The motif you might be noticing is: WORK. There is no EASY button or quick fix. It will take a lot of time and patience - patterning and stalking animals involves skills which must be developed and practiced. Effort and dedication provide the pay off - everything else is secondary. The best advice I can give:
Find a place where your subject wants to be, and habitually frequents. Get there first, and wait. It's that simple, and that complex. Many are unprepared for the time investment. As a somewhat general rule, the average is probably close to 1 good opportunity per full day in the field with wild subjects. Understand that, and have realistic expectations. Your commitment will pay dividends.
As Fly to Water alertly reported in our last installment, the world is anxiously awaiting events foretold by the ancient Mayan civilization in late 2012: Announcement of the Nikon D400 SLR.
In the meantime we all need to find constructive ways to occupy ourselves, which is why I am now threatening to demystify camera controls in part 2 of this wildly popular feature that has been read by not less than 1 resident of Gilbert, Arizona.
The main functions of a modern digital camera are difficult to understand due to: Math teachers. Individuals identified through psychological examination as having a certain moral indifference will often select a career in mathematics. It's not easy to fathom, but during key formative years children K-12 are exposed to fractional numbers. No one knows why math has been chosen to blight an otherwise pleasant educational experience, but apparently it's been happening since the days of Peking Man. Well into adulthood such trauma is often repressed, and fractions are avoided.
Aperture and shutter speed values, being fractional numbers, create unsavory flashbacks to things like reciprocals, numerators, and denominators. Happily, it's all pretty easy stuff when you boil it down - much as the Frobenius Method simplifies finding an infinite series solution for a second-order ordinary differential equation of a given form.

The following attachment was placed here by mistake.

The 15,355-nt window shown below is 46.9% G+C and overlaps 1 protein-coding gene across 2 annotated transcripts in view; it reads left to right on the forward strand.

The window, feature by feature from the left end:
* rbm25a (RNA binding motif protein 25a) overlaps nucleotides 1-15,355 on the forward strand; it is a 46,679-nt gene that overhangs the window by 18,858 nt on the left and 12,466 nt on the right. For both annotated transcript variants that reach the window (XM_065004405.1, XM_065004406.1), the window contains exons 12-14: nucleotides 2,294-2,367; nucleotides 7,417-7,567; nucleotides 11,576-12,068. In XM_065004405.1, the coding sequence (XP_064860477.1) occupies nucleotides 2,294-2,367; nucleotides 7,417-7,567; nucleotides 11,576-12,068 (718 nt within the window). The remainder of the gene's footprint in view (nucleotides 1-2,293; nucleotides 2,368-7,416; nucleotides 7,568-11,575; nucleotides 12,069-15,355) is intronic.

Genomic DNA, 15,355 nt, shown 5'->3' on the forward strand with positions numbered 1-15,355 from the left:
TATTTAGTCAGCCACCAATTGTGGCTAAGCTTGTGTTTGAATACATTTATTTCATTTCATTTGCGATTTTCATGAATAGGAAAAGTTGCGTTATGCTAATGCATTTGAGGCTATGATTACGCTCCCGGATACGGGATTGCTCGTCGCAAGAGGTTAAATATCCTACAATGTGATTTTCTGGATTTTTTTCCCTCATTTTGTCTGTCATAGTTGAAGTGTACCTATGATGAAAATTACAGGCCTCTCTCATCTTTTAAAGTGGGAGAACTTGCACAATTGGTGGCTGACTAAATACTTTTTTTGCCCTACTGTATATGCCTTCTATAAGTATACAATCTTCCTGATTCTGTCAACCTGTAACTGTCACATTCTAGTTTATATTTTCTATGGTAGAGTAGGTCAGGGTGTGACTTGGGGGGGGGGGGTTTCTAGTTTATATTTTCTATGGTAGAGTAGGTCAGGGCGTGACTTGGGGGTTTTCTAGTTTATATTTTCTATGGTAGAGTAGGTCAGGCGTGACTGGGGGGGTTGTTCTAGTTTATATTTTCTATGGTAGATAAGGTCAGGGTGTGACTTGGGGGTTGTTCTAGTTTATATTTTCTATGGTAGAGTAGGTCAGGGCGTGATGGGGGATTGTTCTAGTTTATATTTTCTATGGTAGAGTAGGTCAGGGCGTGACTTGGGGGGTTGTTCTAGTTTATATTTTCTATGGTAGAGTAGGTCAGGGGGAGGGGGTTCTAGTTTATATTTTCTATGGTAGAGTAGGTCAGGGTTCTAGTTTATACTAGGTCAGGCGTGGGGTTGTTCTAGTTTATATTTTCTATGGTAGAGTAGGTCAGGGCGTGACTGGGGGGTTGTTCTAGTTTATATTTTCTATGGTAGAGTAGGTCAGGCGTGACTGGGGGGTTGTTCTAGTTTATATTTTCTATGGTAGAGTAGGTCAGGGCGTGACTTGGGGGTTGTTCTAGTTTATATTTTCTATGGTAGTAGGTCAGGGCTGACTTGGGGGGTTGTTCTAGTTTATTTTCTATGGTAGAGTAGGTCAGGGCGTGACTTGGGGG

Images are destinations, and cameras are the vehicles that take us there. Just like a car, there are only a handful of really important controls that will come into play with high frequency.
A – Aperture: Controls Depth of Field. Settings are fractional numbers called f/stops. The smaller the number, the larger the aperture. In other words, ½ or f/2 is a bigger aperture than ⅛ or f/8. Settings such as f/2, f/3.5, or f/4 are large, while small apertures are f/16, f/22 etc. Large apertures give you shallow depth of field where the subject is in focus, but everything else is not. Small apertures give deep depth of field (both foreground and background in focus). Use large apertures for portraits where you want only the subject to be in sharp focus. By contrast landscape images require both the foreground and background to be clearly visible, so you want to select a small aperture.
S – Shutter Speed: Controls Motion. Fast shutter speeds freeze motion, slow shutter speeds blur motion. Use this setting when you have a moving subject. For sports, shutter speeds of 1/500 will freeze motion, while 1/100 will blur the action. Capturing fast-moving subjects like birds in flight requires shutter speeds of 1/1000 or faster. You can also employ very slow shutter speeds (1/4, 1/8, 1-sec) to intentionally blur moving water. To use very slow shutter speeds, you also need to stabilize your camera on a tripod. M – Manual: Aperture and Shutter Speed are Controlled by the Photographer. Use this setting when you need precise control of both depth of field and motion. Manual mode has a wide variety of highly applicable uses depending on your own personal style. I use it extensively when employing off-camera lighting, as one example. It's less intimidating than you might think because most cameras have a bar chart on the display that tells you if the image is over/under exposed. All you have to do is center the exposure and adjust as needed.
AUTO MODE/CAMERA CASTRATION: As with seemingly all modern electronics, many fine efforts have been made to allow the equipment to make decisions for the user. These days Auto/Program modes do a great job of evaluating a scene and recommending a proper combination of aperture and shutter speed to expose the image correctly. The problem is that the camera has no way of knowing what the creative intent of the photograph is supposed to be. Going straight to the point: If you want to improve your imagery - forget Auto mode. Take control of the tool, and make conscious decisions in order to obtain intentional results as opposed to guesswork.